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Two Factor Authentication


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Hi

With the upcoming release of version 4.0 has any thought been given to two factor authentication, certainly for the ACP but perhaps for the whole community?

Im aware of solutions such as Duo Security and others which integrate well into WordPress and into Drupal sites as well as many others and I think for Invision to integrate that would be a neat solution that would get around IP restrictions on ACP's as the only true way of securing it.

Just a suggestion.

Thanks

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Hi

I appreciate the links but actually I would really like DuoSecurity if anyone is able to assist with that, in addition I do not think this should be a paid for solution, it is becoming fairly standard across web applications to increase security and I think this is something that should be provided for all to choose to use if they wish to increase the security, particularly of the ACP as this is a very vulnerable area with a simple username and password.

Thanks

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Agree with the two above..

You have server control methods that are far more powerful than two factor authentication. Don't want someone getting into your ACP, don't allow them to even get to the login screen.

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Agree with the two above..

You have server control methods that are far more powerful than two factor authentication. Don't want someone getting into your ACP, don't allow them to even get to the login screen.

Multi-Factor authentication is a different approach... it's a bit more complicated than just "do x and it becomes more secure", it's a whole security engineering principle.

Knowing the username+password combination is a knowledge factor. Knowing the location of the Admin CP could arguably be seen as an additional knowledge factor, but really cannot be counted in the authentication security as it doesn't authenticate a given user - it's what we pejoratively call "security through obscurity". That isn't to say it's not valuable - it's really valuable and one should definitely do it, but it's just not relevant to this suggestion.

The benefit of multi-factor authentication is that this is combined with a possession and/or inherence factor, thus (according to the theory) reducing the probability of authentication with a false identity.

Multi-factor authentication seems to have gained popularity in web applications recently, hence all the topics about it, which can make it seem like a fad, but there is real value to it and it's something that I personally interested in. That said, there are loads of other theories/practices we could employ too which I also find interesting (for example, I've always thought that the "rename the admin directory" feature should utilise a honeypot) and multi-factor authentication is a particularly difficult one to implement (some of the third-party APIs out there look good, but moving an authentication system outside of the application the authentication is for isn't an idea that immediately sounds great to me, I've not researched it though).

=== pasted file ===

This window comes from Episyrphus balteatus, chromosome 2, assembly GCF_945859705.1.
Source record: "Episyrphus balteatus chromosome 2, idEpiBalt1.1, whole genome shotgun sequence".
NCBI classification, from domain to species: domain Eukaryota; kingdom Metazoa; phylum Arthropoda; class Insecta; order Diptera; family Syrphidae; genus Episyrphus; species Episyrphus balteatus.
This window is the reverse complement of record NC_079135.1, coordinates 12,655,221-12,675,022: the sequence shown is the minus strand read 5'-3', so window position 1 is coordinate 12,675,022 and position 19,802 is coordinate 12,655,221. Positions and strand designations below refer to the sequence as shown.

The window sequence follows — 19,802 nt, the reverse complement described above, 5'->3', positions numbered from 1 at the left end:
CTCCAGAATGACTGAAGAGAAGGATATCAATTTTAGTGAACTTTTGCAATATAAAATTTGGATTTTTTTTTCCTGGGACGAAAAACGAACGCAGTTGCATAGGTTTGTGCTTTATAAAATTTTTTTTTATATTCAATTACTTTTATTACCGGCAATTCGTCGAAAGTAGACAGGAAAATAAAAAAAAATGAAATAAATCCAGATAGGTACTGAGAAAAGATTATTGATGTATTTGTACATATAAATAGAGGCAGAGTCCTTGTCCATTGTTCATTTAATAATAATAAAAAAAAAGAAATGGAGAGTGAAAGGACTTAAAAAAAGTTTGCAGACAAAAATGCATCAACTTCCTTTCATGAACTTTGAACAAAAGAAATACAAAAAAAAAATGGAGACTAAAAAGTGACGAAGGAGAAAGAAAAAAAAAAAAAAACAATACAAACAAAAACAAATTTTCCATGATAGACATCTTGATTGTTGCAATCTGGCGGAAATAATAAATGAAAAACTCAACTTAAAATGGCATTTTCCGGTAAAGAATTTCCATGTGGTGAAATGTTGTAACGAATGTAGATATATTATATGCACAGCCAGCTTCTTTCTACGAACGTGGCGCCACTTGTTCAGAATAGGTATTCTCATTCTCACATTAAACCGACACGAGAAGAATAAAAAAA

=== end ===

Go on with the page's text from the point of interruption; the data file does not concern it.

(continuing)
Those are just my personal thoughts though - naturally I can't comment on what we may or may not do for a specific version :smile:

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Multi-Factor authentication is a different approach... it's a bit more complicated than just "do x and it becomes more secure", it's a whole security engineering principle.

Knowing the username+password combination is a knowledge factor. Knowing the location of the Admin CP could arguably be seen as an additional knowledge factor, but really cannot be counted in the authentication security as it doesn't authenticate a given user - it's what we pejoratively call "security through obscurity". That isn't to say it's not valuable - it's really valuable and one should definitely do it, but it's just not relevant to this suggestion.

The benefit of multi-factor authentication is that this is combined with a possession and/or inherence factor, thus (according to the theory) reducing the probability of authentication with a false identity.

Multi-factor authentication seems to have gained popularity in web applications recently, hence all the topics about it, which can make it seem like a fad, but there is real value to it and it's something that I personally interested in. That said, there are loads of other theories/practices we could employ too which I also find interesting (for example, I've always thought that the "rename the admin directory" feature should utilise a honeypot) and multi-factor authentication is a particularly difficult one to implement (some of the third-party APIs out there look good, but moving an authentication system outside of the application the authentication is for isn't an idea that immediately sounds great to me, I've not researched it though).

Those are just my personal thoughts though - naturally I can't comment on what we may or may not do for a specific version :smile:

It was great philosophizing though, lol

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